IAN: What retraumatizes us is often something we can’t predict in advance because trauma is circular, not linear.

ANNA: Right, so reducing it to a simple cause and effect model, as in—“I see a representation of violence that’s familiar to me, so it upsets me”—seems to negate the complex, largely unconscious processes that are constitutive of trauma.

IAN: I see how “trigger warnings” are often beneficial for those with PTSD. But what concerns me is how “trigger warnings,” if incorporated into academic institutional policies, may displace institutional shortcomings such as the high number of sexual assaults and inadequate mental health resources onto individual faculty members.

ANNA: Yes, because under such a policy, faculty members who fail to put appropriate “trigger warnings” onto their syllabi could be charged with a Title IX violation. This is rather ironic, considering that many of the faculty who would be susceptible are those who are most committed to supporting students dealing with trauma. What’s even more troubling, which you just suggested, is that a “trigger warning” policy suggests that Grinnell has addressed, or is adequately addressing, its larger Title IX enforcement issues. Given the current student dissatisfaction with Title IX policies at Grinnell, this implication seems rather dangerous.

Editor’s note: To read the original article by Halberstam, see “You Are Triggering me! The Neo-Liberal Rhetoric of Harm, Danger and Trauma.”

A previous version of this column implied that a campus-wide discussion of trigger warnings existed at Grinnell, when in reality the issue is being addressed by individual faculty members and students, rather than at an institutional level.

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  • O

    Olivia QueathemMar 11, 2015 at 9:19 pm

    It is important for students at this school to be challenged, but not re-traumatized. Education should sometimes make us uncomfortable, but students should not be in unnecessary pain. This is not about avoiding anything. This is about fostering open communication between students and faculty to allow people to work through difficult material in a productive, safe way.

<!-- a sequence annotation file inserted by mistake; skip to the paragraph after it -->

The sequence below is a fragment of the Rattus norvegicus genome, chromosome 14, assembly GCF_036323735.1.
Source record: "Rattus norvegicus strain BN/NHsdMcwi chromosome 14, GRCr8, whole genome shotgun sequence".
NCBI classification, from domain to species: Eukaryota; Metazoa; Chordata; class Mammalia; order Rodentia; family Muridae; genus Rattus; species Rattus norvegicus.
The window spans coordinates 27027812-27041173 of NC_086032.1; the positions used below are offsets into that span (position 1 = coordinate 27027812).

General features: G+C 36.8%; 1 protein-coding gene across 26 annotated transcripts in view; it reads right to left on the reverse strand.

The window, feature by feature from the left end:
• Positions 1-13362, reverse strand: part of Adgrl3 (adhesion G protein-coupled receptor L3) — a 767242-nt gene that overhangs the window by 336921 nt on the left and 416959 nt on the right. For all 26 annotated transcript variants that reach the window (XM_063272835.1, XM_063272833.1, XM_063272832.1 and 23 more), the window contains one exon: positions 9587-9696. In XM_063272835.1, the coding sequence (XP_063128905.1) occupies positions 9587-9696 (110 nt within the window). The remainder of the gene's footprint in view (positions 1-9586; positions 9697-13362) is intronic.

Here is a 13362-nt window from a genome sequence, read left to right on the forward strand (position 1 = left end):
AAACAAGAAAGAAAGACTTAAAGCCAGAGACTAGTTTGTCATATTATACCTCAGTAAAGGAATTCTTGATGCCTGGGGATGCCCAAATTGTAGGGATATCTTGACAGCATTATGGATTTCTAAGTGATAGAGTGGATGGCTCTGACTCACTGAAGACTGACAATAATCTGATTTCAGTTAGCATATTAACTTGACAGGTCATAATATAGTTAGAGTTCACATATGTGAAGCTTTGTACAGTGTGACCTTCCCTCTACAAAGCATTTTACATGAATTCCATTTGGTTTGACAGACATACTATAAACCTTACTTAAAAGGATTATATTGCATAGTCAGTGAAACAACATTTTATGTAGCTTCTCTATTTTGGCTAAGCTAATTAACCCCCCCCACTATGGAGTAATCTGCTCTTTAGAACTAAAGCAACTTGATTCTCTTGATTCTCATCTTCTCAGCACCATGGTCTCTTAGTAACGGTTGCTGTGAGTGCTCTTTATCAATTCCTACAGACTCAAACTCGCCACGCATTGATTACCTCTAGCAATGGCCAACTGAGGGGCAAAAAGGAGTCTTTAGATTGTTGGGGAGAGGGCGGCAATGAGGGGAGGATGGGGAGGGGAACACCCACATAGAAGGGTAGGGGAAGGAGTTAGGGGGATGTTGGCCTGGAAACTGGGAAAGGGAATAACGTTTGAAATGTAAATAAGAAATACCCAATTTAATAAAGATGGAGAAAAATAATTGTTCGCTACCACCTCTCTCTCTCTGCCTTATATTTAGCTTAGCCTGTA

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  • A

    AlumMar 5, 2015 at 3:20 am

    There’s no scientific evidence that trigger warnings reduce PTSD. In fact, trigger warnings may do the opposite, priming PTSD where none would have occurred otherwise. We’ll have to wait for more science on the subject. Moreover, an essential process to living with trauma is, basically enough, learning to live with trauma. Successful treatment helps survivors live, not avoid, life.

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  • O

    Olivia QueathemFeb 16, 2015 at 8:41 pm

    There are a few problems here. 1.) Yes, people in the humanities and social sciences will be disproportionately affected. We can’t do anything about that. This isn’t some arbitrary imposition we want to force on faculty; this is about making sure that classes can work through difficult subject matter without some student having a panic attack in the middle of class. 2.) How could faculty members be charged with a Title IX violation? Putting trigger warnings on syllabi would not be mandatory. I repeat: It would not be mandatory. Highly recommended, but not mandatory. No punishment for not doing it. It seems to me that this article was written without first consulting the actual policy that has been proposed. 3.) The bottom line is, this is about helping people feel safe. Frankly, I don’t really care if it makes more trouble for some people. Helping people feel (and *be*) safe is worth it.